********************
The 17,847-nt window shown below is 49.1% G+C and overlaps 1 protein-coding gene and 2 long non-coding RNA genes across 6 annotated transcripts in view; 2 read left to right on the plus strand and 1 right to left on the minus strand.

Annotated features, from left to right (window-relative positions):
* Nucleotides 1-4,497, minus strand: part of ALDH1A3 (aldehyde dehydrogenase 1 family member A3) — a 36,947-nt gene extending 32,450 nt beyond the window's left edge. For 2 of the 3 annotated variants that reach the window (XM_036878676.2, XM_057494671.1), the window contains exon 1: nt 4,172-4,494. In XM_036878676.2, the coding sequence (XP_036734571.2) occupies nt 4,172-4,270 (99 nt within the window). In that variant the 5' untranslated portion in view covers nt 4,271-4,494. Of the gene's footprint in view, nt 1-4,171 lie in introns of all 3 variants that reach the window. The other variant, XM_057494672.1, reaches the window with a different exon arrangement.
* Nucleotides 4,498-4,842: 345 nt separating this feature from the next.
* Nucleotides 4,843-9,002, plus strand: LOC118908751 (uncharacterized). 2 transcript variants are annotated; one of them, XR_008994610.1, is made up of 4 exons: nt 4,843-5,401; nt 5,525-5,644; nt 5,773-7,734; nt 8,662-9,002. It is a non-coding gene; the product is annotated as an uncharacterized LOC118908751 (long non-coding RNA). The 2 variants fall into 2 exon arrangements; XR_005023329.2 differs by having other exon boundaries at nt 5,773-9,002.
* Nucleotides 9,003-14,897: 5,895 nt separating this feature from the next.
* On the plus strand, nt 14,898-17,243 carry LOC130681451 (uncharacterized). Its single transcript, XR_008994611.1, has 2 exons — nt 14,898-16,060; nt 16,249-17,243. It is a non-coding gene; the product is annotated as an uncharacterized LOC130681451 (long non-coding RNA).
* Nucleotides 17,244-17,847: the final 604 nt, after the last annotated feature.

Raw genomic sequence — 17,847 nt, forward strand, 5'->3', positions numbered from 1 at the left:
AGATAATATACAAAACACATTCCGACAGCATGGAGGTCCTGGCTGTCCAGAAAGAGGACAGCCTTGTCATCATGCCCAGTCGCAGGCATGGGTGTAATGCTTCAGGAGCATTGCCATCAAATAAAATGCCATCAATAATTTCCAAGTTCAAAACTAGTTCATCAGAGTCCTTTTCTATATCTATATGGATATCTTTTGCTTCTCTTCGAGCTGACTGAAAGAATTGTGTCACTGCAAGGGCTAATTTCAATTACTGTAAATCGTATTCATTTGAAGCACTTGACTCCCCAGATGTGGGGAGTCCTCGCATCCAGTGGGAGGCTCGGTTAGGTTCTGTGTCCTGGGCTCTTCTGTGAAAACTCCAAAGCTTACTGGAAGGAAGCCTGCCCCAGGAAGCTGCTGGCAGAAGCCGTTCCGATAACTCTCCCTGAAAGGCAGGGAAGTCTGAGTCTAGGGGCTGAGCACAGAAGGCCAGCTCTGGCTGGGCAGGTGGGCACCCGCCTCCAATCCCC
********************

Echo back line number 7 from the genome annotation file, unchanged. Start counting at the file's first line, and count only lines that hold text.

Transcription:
* On the plus strand, nt 14,898-17,243 carry LOC130681451 (uncharacterized). Its single transcript, XR_008994611.1, has 2 exons — nt 14,898-16,060; nt 16,249-17,243. It is a non-coding gene; the product is annotated as an uncharacterized LOC130681451 (long non-coding RNA).